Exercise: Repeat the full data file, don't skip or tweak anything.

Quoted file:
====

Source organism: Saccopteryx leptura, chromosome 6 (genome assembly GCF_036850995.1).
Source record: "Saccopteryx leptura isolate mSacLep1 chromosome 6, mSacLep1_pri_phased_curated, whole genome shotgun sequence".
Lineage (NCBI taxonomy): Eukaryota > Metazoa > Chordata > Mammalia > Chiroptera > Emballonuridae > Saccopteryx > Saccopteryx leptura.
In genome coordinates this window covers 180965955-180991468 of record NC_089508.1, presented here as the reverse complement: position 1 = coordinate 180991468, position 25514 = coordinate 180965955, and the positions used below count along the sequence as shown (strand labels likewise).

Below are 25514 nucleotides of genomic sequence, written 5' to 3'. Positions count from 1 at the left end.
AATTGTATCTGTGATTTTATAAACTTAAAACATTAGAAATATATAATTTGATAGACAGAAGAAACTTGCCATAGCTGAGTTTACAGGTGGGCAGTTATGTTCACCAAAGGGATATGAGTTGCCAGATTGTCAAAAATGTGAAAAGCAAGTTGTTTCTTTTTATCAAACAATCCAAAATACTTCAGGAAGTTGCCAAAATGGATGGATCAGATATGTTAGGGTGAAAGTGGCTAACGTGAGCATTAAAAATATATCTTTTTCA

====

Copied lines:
Source organism: Saccopteryx leptura, chromosome 6 (genome assembly GCF_036850995.1).
Source record: "Saccopteryx leptura isolate mSacLep1 chromosome 6, mSacLep1_pri_phased_curated, whole genome shotgun sequence".
Lineage (NCBI taxonomy): Eukaryota > Metazoa > Chordata > Mammalia > Chiroptera > Emballonuridae > Saccopteryx > Saccopteryx leptura.
In genome coordinates this window covers 180965955-180991468 of record NC_089508.1, presented here as the reverse complement: position 1 = coordinate 180991468, position 25514 = coordinate 180965955, and the positions used below count along the sequence as shown (strand labels likewise).

Below are 25514 nucleotides of genomic sequence, written 5' to 3'. Positions count from 1 at the left end.
AATTGTATCTGTGATTTTATAAACTTAAAACATTAGAAATATATAATTTGATAGACAGAAGAAACTTGCCATAGCTGAGTTTACAGGTGGGCAGTTATGTTCACCAAAGGGATATGAGTTGCCAGATTGTCAAAAATGTGAAAAGCAAGTTGTTTCTTTTTATCAAACAATCCAAAATACTTCAGGAAGTTGCCAAAATGGATGGATCAGATATGTTAGGGTGAAAGTGGCTAACGTGAGCATTAAAAATATATCTTTTTCA